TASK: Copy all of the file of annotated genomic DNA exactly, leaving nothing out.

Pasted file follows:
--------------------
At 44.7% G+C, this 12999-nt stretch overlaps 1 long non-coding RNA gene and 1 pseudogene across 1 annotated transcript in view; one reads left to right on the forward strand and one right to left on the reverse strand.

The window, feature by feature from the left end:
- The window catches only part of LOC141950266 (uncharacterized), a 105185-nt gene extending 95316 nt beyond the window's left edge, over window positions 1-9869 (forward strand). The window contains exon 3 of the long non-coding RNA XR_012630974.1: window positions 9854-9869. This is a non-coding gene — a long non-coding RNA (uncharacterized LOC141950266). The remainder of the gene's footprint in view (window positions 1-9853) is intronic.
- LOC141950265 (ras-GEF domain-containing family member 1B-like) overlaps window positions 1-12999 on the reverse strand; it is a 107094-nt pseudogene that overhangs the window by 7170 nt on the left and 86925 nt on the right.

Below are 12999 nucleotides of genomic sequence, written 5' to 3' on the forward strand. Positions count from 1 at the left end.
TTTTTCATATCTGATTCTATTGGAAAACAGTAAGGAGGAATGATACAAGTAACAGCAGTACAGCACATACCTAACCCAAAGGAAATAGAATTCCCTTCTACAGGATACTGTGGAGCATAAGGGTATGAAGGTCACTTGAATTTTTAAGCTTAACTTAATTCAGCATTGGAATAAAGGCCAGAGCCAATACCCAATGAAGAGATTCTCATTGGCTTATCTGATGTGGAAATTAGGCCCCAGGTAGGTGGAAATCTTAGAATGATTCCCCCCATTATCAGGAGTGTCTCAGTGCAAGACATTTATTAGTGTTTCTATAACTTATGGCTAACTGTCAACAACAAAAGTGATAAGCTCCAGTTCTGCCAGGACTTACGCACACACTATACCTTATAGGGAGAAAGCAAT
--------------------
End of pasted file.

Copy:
At 44.7% G+C, this 12999-nt stretch overlaps 1 long non-coding RNA gene and 1 pseudogene across 1 annotated transcript in view; one reads left to right on the forward strand and one right to left on the reverse strand.

The window, feature by feature from the left end:
- The window catches only part of LOC141950266 (uncharacterized), a 105185-nt gene extending 95316 nt beyond the window's left edge, over window positions 1-9869 (forward strand). The window contains exon 3 of the long non-coding RNA XR_012630974.1: window positions 9854-9869. This is a non-coding gene — a long non-coding RNA (uncharacterized LOC141950266). The remainder of the gene's footprint in view (window positions 1-9853) is intronic.
- LOC141950265 (ras-GEF domain-containing family member 1B-like) overlaps window positions 1-12999 on the reverse strand; it is a 107094-nt pseudogene that overhangs the window by 7170 nt on the left and 86925 nt on the right.

Below are 12999 nucleotides of genomic sequence, written 5' to 3' on the forward strand. Positions count from 1 at the left end.
TTTTTCATATCTGATTCTATTGGAAAACAGTAAGGAGGAATGATACAAGTAACAGCAGTACAGCACATACCTAACCCAAAGGAAATAGAATTCCCTTCTACAGGATACTGTGGAGCATAAGGGTATGAAGGTCACTTGAATTTTTAAGCTTAACTTAATTCAGCATTGGAATAAAGGCCAGAGCCAATACCCAATGAAGAGATTCTCATTGGCTTATCTGATGTGGAAATTAGGCCCCAGGTAGGTGGAAATCTTAGAATGATTCCCCCCATTATCAGGAGTGTCTCAGTGCAAGACATTTATTAGTGTTTCTATAACTTATGGCTAACTGTCAACAACAAAAGTGATAAGCTCCAGTTCTGCCAGGACTTACGCACACACTATACCTTATAGGGAGAAAGCAAT